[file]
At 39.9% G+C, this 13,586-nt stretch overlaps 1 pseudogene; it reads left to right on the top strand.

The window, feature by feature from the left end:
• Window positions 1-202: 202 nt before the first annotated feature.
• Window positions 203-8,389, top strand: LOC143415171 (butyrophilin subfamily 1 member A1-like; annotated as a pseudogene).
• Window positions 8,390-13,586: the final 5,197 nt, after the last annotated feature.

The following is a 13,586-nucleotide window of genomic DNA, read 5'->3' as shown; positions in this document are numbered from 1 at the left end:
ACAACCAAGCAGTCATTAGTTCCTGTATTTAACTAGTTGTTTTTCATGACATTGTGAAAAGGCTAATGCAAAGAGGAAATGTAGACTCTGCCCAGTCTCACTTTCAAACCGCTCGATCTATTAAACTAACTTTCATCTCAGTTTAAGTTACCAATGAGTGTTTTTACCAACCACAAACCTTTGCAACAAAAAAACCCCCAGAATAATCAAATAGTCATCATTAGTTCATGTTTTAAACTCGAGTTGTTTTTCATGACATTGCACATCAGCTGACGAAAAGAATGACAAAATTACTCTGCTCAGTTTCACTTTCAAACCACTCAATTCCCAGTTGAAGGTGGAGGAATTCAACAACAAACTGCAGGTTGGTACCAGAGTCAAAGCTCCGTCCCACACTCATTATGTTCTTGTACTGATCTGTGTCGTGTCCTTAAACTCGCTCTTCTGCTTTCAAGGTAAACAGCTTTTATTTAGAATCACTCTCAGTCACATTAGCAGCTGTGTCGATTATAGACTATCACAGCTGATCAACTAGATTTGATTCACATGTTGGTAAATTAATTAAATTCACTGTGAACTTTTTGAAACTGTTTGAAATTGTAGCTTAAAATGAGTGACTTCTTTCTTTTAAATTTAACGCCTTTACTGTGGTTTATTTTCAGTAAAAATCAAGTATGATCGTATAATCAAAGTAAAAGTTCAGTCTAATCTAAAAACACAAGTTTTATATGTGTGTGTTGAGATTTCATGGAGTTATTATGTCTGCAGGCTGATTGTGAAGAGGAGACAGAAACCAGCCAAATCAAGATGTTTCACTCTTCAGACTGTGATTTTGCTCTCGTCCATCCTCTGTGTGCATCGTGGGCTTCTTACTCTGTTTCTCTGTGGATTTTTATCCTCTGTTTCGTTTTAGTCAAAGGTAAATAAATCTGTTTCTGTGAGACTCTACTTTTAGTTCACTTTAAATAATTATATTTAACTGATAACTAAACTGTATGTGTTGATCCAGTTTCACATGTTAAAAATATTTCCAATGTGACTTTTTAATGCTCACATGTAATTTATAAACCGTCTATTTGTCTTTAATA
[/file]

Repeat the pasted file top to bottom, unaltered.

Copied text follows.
At 39.9% G+C, this 13,586-nt stretch overlaps 1 pseudogene; it reads left to right on the top strand.

The window, feature by feature from the left end:
• Window positions 1-202: 202 nt before the first annotated feature.
• Window positions 203-8,389, top strand: LOC143415171 (butyrophilin subfamily 1 member A1-like; annotated as a pseudogene).
• Window positions 8,390-13,586: the final 5,197 nt, after the last annotated feature.

The following is a 13,586-nucleotide window of genomic DNA, read 5'->3' as shown; positions in this document are numbered from 1 at the left end:
ACAACCAAGCAGTCATTAGTTCCTGTATTTAACTAGTTGTTTTTCATGACATTGTGAAAAGGCTAATGCAAAGAGGAAATGTAGACTCTGCCCAGTCTCACTTTCAAACCGCTCGATCTATTAAACTAACTTTCATCTCAGTTTAAGTTACCAATGAGTGTTTTTACCAACCACAAACCTTTGCAACAAAAAAACCCCCAGAATAATCAAATAGTCATCATTAGTTCATGTTTTAAACTCGAGTTGTTTTTCATGACATTGCACATCAGCTGACGAAAAGAATGACAAAATTACTCTGCTCAGTTTCACTTTCAAACCACTCAATTCCCAGTTGAAGGTGGAGGAATTCAACAACAAACTGCAGGTTGGTACCAGAGTCAAAGCTCCGTCCCACACTCATTATGTTCTTGTACTGATCTGTGTCGTGTCCTTAAACTCGCTCTTCTGCTTTCAAGGTAAACAGCTTTTATTTAGAATCACTCTCAGTCACATTAGCAGCTGTGTCGATTATAGACTATCACAGCTGATCAACTAGATTTGATTCACATGTTGGTAAATTAATTAAATTCACTGTGAACTTTTTGAAACTGTTTGAAATTGTAGCTTAAAATGAGTGACTTCTTTCTTTTAAATTTAACGCCTTTACTGTGGTTTATTTTCAGTAAAAATCAAGTATGATCGTATAATCAAAGTAAAAGTTCAGTCTAATCTAAAAACACAAGTTTTATATGTGTGTGTTGAGATTTCATGGAGTTATTATGTCTGCAGGCTGATTGTGAAGAGGAGACAGAAACCAGCCAAATCAAGATGTTTCACTCTTCAGACTGTGATTTTGCTCTCGTCCATCCTCTGTGTGCATCGTGGGCTTCTTACTCTGTTTCTCTGTGGATTTTTATCCTCTGTTTCGTTTTAGTCAAAGGTAAATAAATCTGTTTCTGTGAGACTCTACTTTTAGTTCACTTTAAATAATTATATTTAACTGATAACTAAACTGTATGTGTTGATCCAGTTTCACATGTTAAAAATATTTCCAATGTGACTTTTTAATGCTCACATGTAATTTATAAACCGTCTATTTGTCTTTAATA